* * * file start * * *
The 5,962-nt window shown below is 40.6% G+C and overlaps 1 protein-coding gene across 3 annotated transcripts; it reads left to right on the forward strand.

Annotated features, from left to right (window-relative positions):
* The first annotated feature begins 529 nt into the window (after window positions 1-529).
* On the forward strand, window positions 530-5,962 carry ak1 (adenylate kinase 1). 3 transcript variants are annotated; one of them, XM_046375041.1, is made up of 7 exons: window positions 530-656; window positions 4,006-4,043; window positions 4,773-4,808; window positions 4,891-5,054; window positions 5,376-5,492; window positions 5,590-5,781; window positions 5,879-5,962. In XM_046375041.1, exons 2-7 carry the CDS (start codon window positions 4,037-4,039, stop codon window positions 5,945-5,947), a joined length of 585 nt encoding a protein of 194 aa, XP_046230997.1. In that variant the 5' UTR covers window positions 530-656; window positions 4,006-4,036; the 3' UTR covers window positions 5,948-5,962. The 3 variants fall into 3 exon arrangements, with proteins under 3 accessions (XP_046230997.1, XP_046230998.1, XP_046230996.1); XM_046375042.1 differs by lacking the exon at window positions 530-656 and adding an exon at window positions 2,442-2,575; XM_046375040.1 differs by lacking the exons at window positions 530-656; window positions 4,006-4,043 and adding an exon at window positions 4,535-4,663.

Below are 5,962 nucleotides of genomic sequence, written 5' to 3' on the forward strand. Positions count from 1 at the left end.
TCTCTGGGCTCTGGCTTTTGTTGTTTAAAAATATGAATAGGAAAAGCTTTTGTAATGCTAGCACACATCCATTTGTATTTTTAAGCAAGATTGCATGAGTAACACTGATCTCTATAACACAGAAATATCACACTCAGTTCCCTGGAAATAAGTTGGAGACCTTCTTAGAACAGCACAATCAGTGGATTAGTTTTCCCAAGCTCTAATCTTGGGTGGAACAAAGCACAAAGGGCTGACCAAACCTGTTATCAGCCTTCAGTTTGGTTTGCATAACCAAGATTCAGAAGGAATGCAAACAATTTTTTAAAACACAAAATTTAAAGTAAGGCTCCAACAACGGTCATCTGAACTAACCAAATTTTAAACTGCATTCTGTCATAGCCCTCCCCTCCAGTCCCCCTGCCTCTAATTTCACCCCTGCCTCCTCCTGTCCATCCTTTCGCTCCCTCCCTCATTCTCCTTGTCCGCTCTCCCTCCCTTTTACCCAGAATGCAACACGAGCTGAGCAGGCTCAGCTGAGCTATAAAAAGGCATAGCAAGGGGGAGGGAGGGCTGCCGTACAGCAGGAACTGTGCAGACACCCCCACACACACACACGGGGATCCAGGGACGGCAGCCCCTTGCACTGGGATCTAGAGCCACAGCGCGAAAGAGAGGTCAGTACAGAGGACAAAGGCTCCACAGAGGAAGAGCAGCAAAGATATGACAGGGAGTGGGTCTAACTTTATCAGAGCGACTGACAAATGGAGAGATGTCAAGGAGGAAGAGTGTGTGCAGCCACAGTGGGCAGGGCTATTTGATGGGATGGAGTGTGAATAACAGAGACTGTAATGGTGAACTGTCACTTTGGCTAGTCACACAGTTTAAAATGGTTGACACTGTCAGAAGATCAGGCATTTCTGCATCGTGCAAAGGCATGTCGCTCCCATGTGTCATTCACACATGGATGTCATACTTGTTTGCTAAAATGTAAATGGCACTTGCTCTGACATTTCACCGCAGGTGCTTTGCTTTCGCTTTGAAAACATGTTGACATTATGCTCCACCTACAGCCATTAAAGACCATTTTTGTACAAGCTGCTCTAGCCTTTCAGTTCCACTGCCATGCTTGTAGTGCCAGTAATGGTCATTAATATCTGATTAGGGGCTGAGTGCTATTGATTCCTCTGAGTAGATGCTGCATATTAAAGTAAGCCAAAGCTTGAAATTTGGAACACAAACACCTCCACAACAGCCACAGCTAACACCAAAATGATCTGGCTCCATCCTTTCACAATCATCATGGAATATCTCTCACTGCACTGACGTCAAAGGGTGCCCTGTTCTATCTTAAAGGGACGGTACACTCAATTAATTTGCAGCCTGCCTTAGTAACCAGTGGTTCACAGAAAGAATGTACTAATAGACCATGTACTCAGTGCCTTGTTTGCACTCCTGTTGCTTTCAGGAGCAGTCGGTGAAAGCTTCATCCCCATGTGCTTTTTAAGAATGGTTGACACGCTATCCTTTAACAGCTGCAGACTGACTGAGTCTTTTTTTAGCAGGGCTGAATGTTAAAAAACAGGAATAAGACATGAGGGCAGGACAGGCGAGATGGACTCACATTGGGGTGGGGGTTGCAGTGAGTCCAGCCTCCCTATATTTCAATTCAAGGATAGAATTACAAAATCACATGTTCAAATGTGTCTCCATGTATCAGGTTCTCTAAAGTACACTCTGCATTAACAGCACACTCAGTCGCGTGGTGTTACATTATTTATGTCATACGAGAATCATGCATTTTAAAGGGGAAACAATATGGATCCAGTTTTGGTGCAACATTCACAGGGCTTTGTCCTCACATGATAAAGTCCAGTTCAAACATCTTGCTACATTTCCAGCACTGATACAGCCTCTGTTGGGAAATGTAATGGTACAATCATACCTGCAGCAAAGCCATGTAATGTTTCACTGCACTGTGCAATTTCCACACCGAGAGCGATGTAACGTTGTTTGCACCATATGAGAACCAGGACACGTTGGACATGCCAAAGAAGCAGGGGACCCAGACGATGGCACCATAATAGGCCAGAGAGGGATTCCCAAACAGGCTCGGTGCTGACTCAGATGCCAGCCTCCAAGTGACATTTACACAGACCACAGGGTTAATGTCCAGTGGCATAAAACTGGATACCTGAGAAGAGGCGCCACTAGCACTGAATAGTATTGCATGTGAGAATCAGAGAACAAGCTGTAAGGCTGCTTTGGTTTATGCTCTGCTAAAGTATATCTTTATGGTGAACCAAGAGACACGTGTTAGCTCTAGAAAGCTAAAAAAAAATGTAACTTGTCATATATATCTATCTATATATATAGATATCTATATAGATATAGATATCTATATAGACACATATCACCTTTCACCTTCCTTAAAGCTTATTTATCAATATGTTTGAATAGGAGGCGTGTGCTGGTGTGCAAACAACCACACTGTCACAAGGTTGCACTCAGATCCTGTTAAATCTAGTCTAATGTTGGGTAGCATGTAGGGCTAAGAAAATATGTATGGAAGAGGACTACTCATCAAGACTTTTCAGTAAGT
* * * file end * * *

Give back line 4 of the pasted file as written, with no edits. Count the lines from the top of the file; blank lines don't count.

* On the forward strand, window positions 530-5,962 carry ak1 (adenylate kinase 1). 3 transcript variants are annotated; one of them, XM_046375041.1, is made up of 7 exons: window positions 530-656; window positions 4,006-4,043; window positions 4,773-4,808; window positions 4,891-5,054; window positions 5,376-5,492; window positions 5,590-5,781; window positions 5,879-5,962. In XM_046375041.1, exons 2-7 carry the CDS (start codon window positions 4,037-4,039, stop codon window positions 5,945-5,947), a joined length of 585 nt encoding a protein of 194 aa, XP_046230997.1. In that variant the 5' UTR covers window positions 530-656; window positions 4,006-4,036; the 3' UTR covers window positions 5,948-5,962. The 3 variants fall into 3 exon arrangements, with proteins under 3 accessions (XP_046230997.1, XP_046230998.1, XP_046230996.1); XM_046375042.1 differs by lacking the exon at window positions 530-656 and adding an exon at window positions 2,442-2,575; XM_046375040.1 differs by lacking the exons at window positions 530-656; window positions 4,006-4,043 and adding an exon at window positions 4,535-4,663.